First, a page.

Social Service Agency Redefines Business ModelMost organizations jump at symptoms and situations and really don’t go deep enough to reach the source of the problem.
Strategic planning needs to have specific goals. It is a time-consuming process that involves multiple levels of employees, external entities, research and data collection and analysis. The pre-stage to strategic planning is to frame the problem(s) you are trying to solve.
Framing the problem requires an open mind and intentional deliberations. Most organizations jump at symptoms and situations and really don’t go deep enough to reach the source of the problem.
When this client came to us they had been in business for over 30 years. They were a nonprofit organization, offering services to individuals with disabilities. They were good at what they did, and their balance sheet was strong. For all practical purposes, they were doing well.
But the problem was that there were many other similar organizations that were also excelling in their industry. The market was saturated with competitors depending on limited allotments of state funding, but the pool of funding was not growing. Everyone was scrambling to maximize their share of that money, creating a fierce competition. Some of their competitors went the route of acquisitions and mergers, increasing their market share and reducing their overheads. Some mergers went well, but many didn’t. Our client wanted to know if there was another way to position themselves in the marketplace by creating a unique competitive advantage.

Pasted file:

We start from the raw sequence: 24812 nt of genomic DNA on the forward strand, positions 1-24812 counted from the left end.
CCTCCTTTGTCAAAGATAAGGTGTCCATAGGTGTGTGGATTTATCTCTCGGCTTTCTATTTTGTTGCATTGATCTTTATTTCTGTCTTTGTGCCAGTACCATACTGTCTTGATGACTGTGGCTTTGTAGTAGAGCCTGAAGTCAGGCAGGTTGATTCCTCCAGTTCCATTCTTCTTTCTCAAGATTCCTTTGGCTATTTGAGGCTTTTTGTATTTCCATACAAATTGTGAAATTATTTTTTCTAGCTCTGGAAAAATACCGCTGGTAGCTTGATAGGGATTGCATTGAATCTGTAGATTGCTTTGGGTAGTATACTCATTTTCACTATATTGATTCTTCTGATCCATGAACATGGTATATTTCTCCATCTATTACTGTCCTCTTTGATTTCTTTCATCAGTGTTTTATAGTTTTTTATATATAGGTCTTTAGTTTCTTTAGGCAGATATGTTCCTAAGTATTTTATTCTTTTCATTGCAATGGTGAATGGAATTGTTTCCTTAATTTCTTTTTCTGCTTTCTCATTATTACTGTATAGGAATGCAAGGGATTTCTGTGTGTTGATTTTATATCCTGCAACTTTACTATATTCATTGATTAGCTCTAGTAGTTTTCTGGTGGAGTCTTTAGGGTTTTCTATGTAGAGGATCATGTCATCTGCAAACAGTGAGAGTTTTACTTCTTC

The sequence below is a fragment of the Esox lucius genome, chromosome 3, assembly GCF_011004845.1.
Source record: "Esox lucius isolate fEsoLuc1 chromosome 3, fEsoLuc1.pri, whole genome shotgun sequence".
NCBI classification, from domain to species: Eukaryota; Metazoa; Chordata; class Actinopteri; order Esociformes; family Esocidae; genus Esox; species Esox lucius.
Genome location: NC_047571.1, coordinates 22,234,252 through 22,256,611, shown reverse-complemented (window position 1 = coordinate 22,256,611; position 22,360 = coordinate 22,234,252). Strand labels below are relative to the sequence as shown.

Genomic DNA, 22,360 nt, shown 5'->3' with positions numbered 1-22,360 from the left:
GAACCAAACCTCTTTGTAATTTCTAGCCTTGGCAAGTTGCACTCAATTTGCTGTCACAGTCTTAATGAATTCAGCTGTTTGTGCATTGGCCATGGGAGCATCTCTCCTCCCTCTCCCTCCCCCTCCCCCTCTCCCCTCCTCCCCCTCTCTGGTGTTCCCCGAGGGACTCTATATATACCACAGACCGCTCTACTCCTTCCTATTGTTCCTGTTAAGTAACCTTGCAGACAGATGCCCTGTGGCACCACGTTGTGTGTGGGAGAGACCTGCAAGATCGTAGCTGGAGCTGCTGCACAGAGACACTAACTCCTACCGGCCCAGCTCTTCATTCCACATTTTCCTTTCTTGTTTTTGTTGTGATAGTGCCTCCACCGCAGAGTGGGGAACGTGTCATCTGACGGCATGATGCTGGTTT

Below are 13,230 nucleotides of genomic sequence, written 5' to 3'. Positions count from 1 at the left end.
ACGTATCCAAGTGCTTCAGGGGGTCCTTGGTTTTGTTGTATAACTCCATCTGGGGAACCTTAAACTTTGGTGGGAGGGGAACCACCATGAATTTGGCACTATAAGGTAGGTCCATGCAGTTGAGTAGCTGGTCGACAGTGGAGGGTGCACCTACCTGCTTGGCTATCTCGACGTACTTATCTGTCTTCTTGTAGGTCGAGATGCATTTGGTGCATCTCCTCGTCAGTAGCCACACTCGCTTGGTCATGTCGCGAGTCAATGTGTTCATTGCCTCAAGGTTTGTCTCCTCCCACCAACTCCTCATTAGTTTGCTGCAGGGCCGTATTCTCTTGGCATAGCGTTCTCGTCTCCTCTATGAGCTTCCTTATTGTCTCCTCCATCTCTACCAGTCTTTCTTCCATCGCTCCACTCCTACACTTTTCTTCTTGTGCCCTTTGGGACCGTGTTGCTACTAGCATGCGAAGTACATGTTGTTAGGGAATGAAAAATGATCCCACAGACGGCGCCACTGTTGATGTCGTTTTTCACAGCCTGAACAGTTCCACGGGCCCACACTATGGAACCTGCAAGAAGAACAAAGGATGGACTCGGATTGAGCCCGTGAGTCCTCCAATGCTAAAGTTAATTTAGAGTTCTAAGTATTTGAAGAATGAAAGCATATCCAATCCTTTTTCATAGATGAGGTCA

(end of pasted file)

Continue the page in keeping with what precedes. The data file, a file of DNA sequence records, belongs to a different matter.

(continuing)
Therefore, the goal of the facilitation was to create a unique competitive advantage in the marketplace, while reducing dependence on state funding. We had our work cut out for us because their current business model (which was fee for service) gave them little wiggle room to experiment.
The goal of our strategic planning was to help the client create streams of unrestricted, unattached income that they could reinvest into the organization by hiring people of caliber, by engaging in research and development, and by implementing new technology so as to position themselves as a “Disruptive Force” in their industry.
We facilitated visits to other unique programs in other parts of the country. None of these programs directly applied to the audience they served, but each of those programs had a unique component that could be applied to our client’s program. During the strategic planning session the CEO presented his observations and learning. There were fierce healthy debates and brainstorming. By combining various key attributes from many of these programs, a conceptual idea was born that could be applied to the population they served making it a program.
Turning the concept into a viable business model had its own challenges. The client started small by testing their idea with few focused groups to confirm that the idea worked, collected data, and improved on the original idea until it evolved into a self-sustaining business in itself.
When we started working with this client, they were one of many small local agencies serving a very saturated market. Today, eight years from the original start of the process, this client has taken their idea nationwide, has a national presence and has grown substantially while reducing their dependence on state funding.